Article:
Following our inaugural edition of the "Mirror" report last year (Click Here), we now present our 2nd annual "Mirror" report for calendar year 2015. Like last year, we didn't ask the mirror "Who's the biggest?" We asked, "Who's the fastest?" Which AMCs have grown faster than others? Which AMCs have got business momentum on their side? Which AMCs are growing the fastest is each asset class? And, by applying some common sense logic to bring growth across asset classes onto a common denominator, which AMCs are truly the fastest growing, after normalizing across asset classes?
3 groups - like last year
The format for analysis remains the same - AMCs are placed into three groups - Leaders (top 10), Challengers (next 10) and Aspirers (21 and below). Data is sorted on % growth of AuM over last 1 year, for each group, except the last where it is sorted on absolute growth instead of %, given the wide range of numbers in that group.
We have also introduced data columns depicting growth over 2 years (aggregate growth in 2014 and 2015). The last 2 calendar years have witnessed huge growth - with overall industry AuM galloping by a massive 54% in this period, which is all the more noteworthy, coming as it did after a prolonged low growth phase. Which AMCs have really harnessed these tailwinds better than others? The 2 year growth data offers us some insights on this score.
Will these tailwinds last? Structurally, there seem to be many reasons to believe that they will. Put in a market perspective, put in global concerns, put in the "8 year cycle theory" that suggests that 2016 should be a big down year for markets just like 2008, 2000 and 1992 were - and the near term picture suddenly looks a little hazy. But, that's about 2016, while this article is about the tailwinds of 2014 and 2015 and who grew fastest in this favourable environment.
2 sets of data tables
There are two sets of data tables presented below. The first one is data aggregated across asset classes - i.e Total AuM. The next one drills down 2015 growth by asset class, which allows us to understand business momentum by asset class for each AMC during 2015. We then attempted to "normalize" the total AuM number. If total AuM of company A increases more than that of company B, but company A's growth largely came out of liquid funds while B's came out of equity funds, should we not attempt to "normalize" this to then find out who actually grew faster? We attempted a simple normalizing technique of keeping debt fund growth at neutral weight, liquid fund growth at 50% weight and equity fund growth at 150% weight. The weighted AuM growth is then considered to determine who indeed grew faster than others.
2015 was an unusually good year in that about 50% of AuM growth came from equity, 40% from debt and only 10% from cash. That's awesome, and one has to hope that the trend continues, though prudence suggests that it was indeed unusual. In the context of "normalizing" AuM growth, the low salience of cash funds meant that the tables didn't exactly turn upside down, though some notable position changes did occur nevertheless.
Table 1: Total AuM growth over 1 yr and 2 yr periods (no weights applied)
Table 2: 1 year growth by asset class, with weighted "normalized" growth
Industry level observations
Rising tide is not lifting all boats
Two big growth years are now behind us, but the tale of the large growing larger faster continues unabated. The summary looks shocking in terms of the abysmal growth in the Aspirers group - but to a good extent, that is explained by the one off situation of JP Morgan's huge asset loss in 2015, as an aftermath of the unfortunate Amtek Auto incident. But, even if you take that out of the equation, the big picture of the Aspirers losing share to the Leaders, and even the Challengers losing some share to the Leaders, holds true.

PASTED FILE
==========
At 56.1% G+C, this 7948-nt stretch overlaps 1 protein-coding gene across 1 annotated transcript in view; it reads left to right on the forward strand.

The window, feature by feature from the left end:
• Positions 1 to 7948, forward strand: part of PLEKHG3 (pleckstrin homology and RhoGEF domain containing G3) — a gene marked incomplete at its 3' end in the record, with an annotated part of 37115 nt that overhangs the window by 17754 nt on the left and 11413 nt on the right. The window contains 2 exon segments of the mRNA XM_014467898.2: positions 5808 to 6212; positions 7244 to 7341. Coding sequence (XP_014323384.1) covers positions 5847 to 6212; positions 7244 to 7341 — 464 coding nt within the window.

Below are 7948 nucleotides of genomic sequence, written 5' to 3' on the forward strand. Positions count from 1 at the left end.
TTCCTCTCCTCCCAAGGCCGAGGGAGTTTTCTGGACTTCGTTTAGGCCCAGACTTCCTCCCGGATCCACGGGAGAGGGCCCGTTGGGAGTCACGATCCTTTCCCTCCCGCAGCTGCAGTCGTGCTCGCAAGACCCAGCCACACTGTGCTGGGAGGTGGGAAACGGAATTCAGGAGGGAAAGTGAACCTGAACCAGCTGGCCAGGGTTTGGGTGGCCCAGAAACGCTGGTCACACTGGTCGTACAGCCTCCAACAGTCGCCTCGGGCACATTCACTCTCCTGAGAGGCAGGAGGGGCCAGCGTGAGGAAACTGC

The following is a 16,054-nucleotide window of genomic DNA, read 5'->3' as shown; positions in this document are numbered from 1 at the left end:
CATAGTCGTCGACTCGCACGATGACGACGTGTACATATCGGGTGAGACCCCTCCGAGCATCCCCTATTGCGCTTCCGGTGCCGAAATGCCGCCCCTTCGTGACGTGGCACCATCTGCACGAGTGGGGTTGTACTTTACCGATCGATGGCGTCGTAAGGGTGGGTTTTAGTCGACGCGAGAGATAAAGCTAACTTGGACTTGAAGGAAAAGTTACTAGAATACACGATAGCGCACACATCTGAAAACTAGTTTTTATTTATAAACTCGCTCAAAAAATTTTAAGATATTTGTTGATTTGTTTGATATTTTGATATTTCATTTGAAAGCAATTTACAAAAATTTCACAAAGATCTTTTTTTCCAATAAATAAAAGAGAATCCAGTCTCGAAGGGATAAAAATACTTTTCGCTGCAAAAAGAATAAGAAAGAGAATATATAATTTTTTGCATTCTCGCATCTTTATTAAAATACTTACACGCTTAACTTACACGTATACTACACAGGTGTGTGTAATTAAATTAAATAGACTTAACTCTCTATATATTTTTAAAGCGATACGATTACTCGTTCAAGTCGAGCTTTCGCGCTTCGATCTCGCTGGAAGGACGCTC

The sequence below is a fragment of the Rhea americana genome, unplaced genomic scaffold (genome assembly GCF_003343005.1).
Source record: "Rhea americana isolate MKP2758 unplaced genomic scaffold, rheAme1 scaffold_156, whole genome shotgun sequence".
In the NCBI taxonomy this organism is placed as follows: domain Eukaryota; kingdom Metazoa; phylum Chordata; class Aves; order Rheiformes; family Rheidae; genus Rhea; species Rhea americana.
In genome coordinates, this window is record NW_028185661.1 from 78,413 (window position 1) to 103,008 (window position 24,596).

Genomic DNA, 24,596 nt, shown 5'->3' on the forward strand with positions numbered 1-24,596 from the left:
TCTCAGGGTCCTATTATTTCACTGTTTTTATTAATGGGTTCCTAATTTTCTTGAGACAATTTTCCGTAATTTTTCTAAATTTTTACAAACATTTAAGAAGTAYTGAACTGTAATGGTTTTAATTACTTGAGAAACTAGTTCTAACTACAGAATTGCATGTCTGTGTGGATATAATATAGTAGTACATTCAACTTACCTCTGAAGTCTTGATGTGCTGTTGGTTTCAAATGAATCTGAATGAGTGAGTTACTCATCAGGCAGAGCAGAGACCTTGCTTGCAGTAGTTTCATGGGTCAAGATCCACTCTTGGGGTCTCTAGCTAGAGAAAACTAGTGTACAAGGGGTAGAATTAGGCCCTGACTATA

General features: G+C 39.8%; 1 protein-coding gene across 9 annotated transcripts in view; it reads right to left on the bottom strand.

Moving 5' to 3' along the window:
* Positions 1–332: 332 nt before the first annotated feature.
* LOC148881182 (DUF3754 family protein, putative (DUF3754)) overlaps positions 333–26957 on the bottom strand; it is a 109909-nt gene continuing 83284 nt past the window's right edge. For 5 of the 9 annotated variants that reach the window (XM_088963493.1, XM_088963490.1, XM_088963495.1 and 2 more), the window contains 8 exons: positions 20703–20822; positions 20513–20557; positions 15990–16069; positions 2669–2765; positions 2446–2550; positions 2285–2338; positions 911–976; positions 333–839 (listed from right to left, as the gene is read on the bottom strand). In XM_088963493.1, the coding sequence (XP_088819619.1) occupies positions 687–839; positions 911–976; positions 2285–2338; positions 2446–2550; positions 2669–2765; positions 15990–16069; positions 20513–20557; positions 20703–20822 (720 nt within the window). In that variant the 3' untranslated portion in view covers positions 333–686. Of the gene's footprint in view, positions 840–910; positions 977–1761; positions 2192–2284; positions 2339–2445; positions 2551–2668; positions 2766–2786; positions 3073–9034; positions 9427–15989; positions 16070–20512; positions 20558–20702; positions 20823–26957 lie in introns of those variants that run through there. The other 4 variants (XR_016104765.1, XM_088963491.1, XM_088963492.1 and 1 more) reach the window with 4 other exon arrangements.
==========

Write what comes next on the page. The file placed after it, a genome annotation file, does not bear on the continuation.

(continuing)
Looking at the 2 year growth numbers across AMCs, it would appear that there are around 30-33 fund houses who are seriously in the race to gather assets, while at least 10 are really struggling, despite favourable tailwinds. Almost a quarter of our fund houses have a lot to introspect about - if a rising tide is not lifting their boats, what will?
The squeeze is in debt and cash segments - not equity
The good news is that the equity segment is not seeing smaller players getting squeezed out by the big boys. Equity flows in 2015 in percentage terms across the three groups looks a little better than the total AuM picture across all asset classes. Evidently, the squeeze is in the debt and cash segments, where size and brand perhaps matter more, as performance differentiation is a lot more difficult to demonstrate.
The debt segment is where the squeeze is the most obvious. You have the top 10, and then from the next 33, only about 5-6 meaningful sized players. We seem to have around 30 relevant players in equity and only 15 in debt.
The Leaders group
The fund house that has harnessed industry tailwinds the best in the last 2 years is clearly ICICI Prudential - topping the 2 year growth numbers on absolute as well as percentage terms - no mean achievement.
Kotak MF and SBI MF have done splendidly in 2015, topping both the % growth tables - actual as well as normalized, indicating high growth in high value asset classes. The "Nilesh" effect seems to have catalysed Kotak MF's growth in 2015, and the company will undoubtedly be keen on building on this momentum going forward. SBI MF's fund performance and higher distributor engagement levels seem to be paying off in terms of faster growth - it has now broken into the 100,000+ crores club, swelling the club size to 6.
In terms of the total AuM numbers - the league tables that seems to matter so much to most large AMCs, the race for the top slot and the 5th slot looks tantalizingly close. Will 2016 see ICICI Prudential displace the long standing No 1 - HDFC AMC? Will SBI MF break into the top 5 league at UTI's expense? The race is clearly on.